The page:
Glucose is very thick corn syrup 1 pound of glucose is about 1 1/2 cups Note: This product is prepared and packaged using machines that may come into contact with wheat/gluten, eggs, dairy or dairy products, peanuts, soy, tree nuts.
For baking: Dry ingredients like flour are best measured by weight rather than volume. For every 500 grams, or roughly 1.1 pounds of flour or other dry ingredients, use 1 tsp glycerin.
For Fondant: Add 2-3tsp of Glycerin to 2 pounds of rolled fondant to help keep it smooth and avoid cracking.
For keeping candy soft: Add 2 tsp Glycerin to every pound of candy (like caramel, taffy, candy centers, etc.).
For Royal Icing: Add 6 drops of Glycerin to every Royal Icing recipe that starts with 2 pounds of Powdered sugar to keep from hardening.
In American Style Buttercream: To help creaminess and to help avoid cracks, add 2 tsp Glycerin to every 4 cups of icing.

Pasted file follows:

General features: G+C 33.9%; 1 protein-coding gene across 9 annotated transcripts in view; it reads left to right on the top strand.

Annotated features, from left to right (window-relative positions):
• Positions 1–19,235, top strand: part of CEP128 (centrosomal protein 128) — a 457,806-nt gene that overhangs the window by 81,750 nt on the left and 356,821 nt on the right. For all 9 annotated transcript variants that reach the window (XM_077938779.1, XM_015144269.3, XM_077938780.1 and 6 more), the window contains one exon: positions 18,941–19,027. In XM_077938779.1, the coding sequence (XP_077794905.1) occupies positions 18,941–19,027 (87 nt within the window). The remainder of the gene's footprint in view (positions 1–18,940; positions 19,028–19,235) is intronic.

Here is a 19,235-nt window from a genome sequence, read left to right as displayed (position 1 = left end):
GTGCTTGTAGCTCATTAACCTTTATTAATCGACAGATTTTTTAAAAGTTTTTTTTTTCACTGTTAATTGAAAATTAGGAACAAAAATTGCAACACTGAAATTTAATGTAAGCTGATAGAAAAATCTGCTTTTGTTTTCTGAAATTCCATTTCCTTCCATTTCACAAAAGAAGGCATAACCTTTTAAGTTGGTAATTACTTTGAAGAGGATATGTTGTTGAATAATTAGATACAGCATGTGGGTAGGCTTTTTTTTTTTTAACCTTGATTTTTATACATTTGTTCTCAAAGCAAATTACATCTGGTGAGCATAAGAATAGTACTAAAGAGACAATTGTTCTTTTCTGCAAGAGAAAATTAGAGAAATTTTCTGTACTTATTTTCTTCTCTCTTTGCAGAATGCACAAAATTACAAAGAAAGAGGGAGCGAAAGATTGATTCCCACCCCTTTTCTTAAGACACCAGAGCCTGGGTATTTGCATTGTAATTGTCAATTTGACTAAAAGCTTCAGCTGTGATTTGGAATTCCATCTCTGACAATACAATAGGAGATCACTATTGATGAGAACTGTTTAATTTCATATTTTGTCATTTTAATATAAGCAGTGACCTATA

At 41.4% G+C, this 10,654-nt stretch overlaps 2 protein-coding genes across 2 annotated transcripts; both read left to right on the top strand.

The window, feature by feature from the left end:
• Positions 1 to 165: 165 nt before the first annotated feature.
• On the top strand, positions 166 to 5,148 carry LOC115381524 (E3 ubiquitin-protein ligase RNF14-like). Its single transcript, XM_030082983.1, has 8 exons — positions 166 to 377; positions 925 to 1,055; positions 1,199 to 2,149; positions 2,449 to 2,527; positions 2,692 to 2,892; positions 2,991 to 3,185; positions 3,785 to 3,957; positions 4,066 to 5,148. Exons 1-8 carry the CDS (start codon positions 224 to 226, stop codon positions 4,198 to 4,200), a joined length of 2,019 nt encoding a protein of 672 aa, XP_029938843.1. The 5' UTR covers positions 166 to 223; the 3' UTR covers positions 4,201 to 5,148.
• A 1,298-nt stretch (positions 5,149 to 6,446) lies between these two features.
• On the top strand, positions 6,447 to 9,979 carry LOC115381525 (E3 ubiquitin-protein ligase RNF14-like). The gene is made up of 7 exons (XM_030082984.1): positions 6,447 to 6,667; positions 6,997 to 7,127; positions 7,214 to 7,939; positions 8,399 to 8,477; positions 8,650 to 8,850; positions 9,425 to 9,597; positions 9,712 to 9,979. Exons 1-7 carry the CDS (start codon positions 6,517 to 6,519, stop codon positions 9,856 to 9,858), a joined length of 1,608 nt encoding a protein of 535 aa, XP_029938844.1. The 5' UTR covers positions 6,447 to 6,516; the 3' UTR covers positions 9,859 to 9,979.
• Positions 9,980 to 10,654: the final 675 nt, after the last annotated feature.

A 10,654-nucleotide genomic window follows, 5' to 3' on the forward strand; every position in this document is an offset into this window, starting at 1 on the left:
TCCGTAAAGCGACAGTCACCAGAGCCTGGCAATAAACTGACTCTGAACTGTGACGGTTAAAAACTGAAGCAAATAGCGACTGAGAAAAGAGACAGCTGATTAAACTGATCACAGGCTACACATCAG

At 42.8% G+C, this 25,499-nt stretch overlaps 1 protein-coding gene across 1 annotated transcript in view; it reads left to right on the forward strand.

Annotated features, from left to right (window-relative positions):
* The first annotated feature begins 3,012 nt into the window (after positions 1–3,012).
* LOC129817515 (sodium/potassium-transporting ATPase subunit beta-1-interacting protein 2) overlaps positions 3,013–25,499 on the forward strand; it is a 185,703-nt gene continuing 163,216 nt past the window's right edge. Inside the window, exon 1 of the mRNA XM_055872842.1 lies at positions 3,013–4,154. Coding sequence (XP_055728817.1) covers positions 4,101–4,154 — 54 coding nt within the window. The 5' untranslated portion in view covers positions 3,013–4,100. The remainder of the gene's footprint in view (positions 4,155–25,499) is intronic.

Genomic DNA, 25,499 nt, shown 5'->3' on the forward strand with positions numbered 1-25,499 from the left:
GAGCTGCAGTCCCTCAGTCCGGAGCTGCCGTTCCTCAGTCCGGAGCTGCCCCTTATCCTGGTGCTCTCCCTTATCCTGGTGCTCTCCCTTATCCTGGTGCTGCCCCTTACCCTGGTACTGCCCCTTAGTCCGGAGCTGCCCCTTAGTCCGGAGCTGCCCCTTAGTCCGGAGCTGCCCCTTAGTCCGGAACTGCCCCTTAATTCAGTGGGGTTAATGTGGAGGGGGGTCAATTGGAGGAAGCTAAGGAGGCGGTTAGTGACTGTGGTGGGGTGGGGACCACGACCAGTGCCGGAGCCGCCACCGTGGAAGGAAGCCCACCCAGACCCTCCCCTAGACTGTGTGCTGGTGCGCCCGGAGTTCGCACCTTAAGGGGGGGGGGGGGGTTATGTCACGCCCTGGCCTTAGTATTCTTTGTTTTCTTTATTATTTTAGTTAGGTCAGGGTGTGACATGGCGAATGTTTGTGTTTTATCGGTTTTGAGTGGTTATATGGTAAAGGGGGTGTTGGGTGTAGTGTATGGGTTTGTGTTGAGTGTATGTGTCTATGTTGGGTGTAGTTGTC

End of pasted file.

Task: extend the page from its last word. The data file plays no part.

To Moisten Dried out Food Coloring: Add an equal amount of glycerin to completely dried food coloring to rehydrate. If color is thick but not solid, add a few drops at a time and mix until desired consistency is achieved.
To Clean Art Brushes: Rub a few drops of Glycerin into the bristles of an art brush to remove excess color and rinse clean.
Just for Fun Homemade Bubble Solution: Mix 1/2 cup Liquid Dish detergent (like Dawn), 4.5 cups water, and 4 Tbsp Glycerin. The longer the solution sits, the bigger the bubbles will get before popping.
Use for making candy centers and icings. Directions: Easy Cream Center: 1 lb. Dry Fondant, 2 TBLS Milk or Whipping Cream, 6 TBLS Butter or Margarine. Warm liquid and butter on stove top. Stir the Dry Fondant into the mixture, then knead with your hands. Flavor and color as desired. Shelf Life: 1 year if kept in cool, low humidty environment. Note: This product is prepared and packaged using machines that may come into contact with wheat/gluten, eggs, dairy or dairy products, peanuts, soy, tree nuts.
Used to make smoother cordial fondant centers. Typically added to fondants or candy centers before dipping. A natural enzyme derived from yeast converts sugar (sucrose into invert sugar, thereby preventing crystallization of sugar in finished candy).